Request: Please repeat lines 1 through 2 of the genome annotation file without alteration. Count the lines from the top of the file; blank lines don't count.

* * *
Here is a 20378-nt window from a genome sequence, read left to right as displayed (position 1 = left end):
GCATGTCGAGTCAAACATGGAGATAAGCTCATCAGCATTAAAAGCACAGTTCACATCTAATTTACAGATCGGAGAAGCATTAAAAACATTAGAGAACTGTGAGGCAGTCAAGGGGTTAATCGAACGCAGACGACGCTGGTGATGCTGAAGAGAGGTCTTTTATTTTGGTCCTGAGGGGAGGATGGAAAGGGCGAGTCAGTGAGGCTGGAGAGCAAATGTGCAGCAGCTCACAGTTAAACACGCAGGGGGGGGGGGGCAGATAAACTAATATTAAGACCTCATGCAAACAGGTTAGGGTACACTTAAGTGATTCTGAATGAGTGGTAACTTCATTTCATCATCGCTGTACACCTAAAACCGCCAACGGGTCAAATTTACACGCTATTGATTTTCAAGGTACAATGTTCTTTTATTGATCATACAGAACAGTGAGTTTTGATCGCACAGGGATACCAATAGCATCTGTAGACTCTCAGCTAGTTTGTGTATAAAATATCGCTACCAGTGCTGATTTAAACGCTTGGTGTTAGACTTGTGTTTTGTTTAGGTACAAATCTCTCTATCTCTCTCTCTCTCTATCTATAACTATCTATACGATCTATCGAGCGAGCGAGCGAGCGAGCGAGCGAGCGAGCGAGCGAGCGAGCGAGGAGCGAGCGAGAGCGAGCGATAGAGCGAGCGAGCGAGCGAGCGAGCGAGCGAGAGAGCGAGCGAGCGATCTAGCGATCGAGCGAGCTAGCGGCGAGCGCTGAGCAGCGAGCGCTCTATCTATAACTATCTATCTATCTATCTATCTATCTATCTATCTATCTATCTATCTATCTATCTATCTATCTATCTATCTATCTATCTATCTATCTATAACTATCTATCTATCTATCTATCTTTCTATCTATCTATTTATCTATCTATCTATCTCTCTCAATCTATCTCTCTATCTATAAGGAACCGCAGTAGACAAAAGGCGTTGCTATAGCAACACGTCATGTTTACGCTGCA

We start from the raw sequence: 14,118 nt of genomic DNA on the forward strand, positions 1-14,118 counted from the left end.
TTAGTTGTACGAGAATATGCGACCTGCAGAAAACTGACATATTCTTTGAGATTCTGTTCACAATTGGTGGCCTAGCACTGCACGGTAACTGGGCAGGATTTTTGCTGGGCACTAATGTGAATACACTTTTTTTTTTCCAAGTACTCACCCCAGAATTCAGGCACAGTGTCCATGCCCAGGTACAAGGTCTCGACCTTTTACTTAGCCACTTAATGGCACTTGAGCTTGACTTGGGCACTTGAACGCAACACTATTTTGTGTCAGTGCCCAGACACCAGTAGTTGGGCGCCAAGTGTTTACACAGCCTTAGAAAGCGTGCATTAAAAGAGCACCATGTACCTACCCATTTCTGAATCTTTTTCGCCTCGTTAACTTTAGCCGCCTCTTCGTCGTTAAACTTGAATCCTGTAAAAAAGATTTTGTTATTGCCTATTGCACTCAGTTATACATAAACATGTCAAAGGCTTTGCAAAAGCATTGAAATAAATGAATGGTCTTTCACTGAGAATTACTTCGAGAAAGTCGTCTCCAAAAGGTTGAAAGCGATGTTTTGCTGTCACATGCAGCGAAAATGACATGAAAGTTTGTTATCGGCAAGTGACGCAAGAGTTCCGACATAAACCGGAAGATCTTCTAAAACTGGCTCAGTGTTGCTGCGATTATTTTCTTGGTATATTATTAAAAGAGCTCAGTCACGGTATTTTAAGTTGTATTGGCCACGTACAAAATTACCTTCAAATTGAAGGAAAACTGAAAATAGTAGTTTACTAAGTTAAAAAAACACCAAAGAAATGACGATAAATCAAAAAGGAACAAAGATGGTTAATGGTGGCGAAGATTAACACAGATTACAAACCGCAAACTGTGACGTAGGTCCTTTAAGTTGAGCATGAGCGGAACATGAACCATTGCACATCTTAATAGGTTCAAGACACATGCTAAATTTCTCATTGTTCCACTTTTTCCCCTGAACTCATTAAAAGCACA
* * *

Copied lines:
Here is a 20378-nt window from a genome sequence, read left to right as displayed (position 1 = left end):
GCATGTCGAGTCAAACATGGAGATAAGCTCATCAGCATTAAAAGCACAGTTCACATCTAATTTACAGATCGGAGAAGCATTAAAAACATTAGAGAACTGTGAGGCAGTCAAGGGGTTAATCGAACGCAGACGACGCTGGTGATGCTGAAGAGAGGTCTTTTATTTTGGTCCTGAGGGGAGGATGGAAAGGGCGAGTCAGTGAGGCTGGAGAGCAAATGTGCAGCAGCTCACAGTTAAACACGCAGGGGGGGGGGGGCAGATAAACTAATATTAAGACCTCATGCAAACAGGTTAGGGTACACTTAAGTGATTCTGAATGAGTGGTAACTTCATTTCATCATCGCTGTACACCTAAAACCGCCAACGGGTCAAATTTACACGCTATTGATTTTCAAGGTACAATGTTCTTTTATTGATCATACAGAACAGTGAGTTTTGATCGCACAGGGATACCAATAGCATCTGTAGACTCTCAGCTAGTTTGTGTATAAAATATCGCTACCAGTGCTGATTTAAACGCTTGGTGTTAGACTTGTGTTTTGTTTAGGTACAAATCTCTCTATCTCTCTCTCTCTCTATCTATAACTATCTATACGATCTATCGAGCGAGCGAGCGAGCGAGCGAGCGAGCGAGCGAGCGAGCGAGCGAGGAGCGAGCGAGAGCGAGCGATAGAGCGAGCGAGCGAGCGAGCGAGCGAGCGAGAGAGCGAGCGAGCGATCTAGCGATCGAGCGAGCTAGCGGCGAGCGCTGAGCAGCGAGCGCTCTATCTATAACTATCTATCTATCTATCTATCTATCTATCTATCTATCTATCTATCTATCTATCTATCTATCTATCTATCTATCTATCTATCTATCTATAACTATCTATCTATCTATCTATCTTTCTATCTATCTATTTATCTATCTATCTATCTCTCTCAATCTATCTCTCTATCTATAAGGAACCGCAGTAGACAAAAGGCGTTGCTATAGCAACACGTCATGTTTACGCTGCA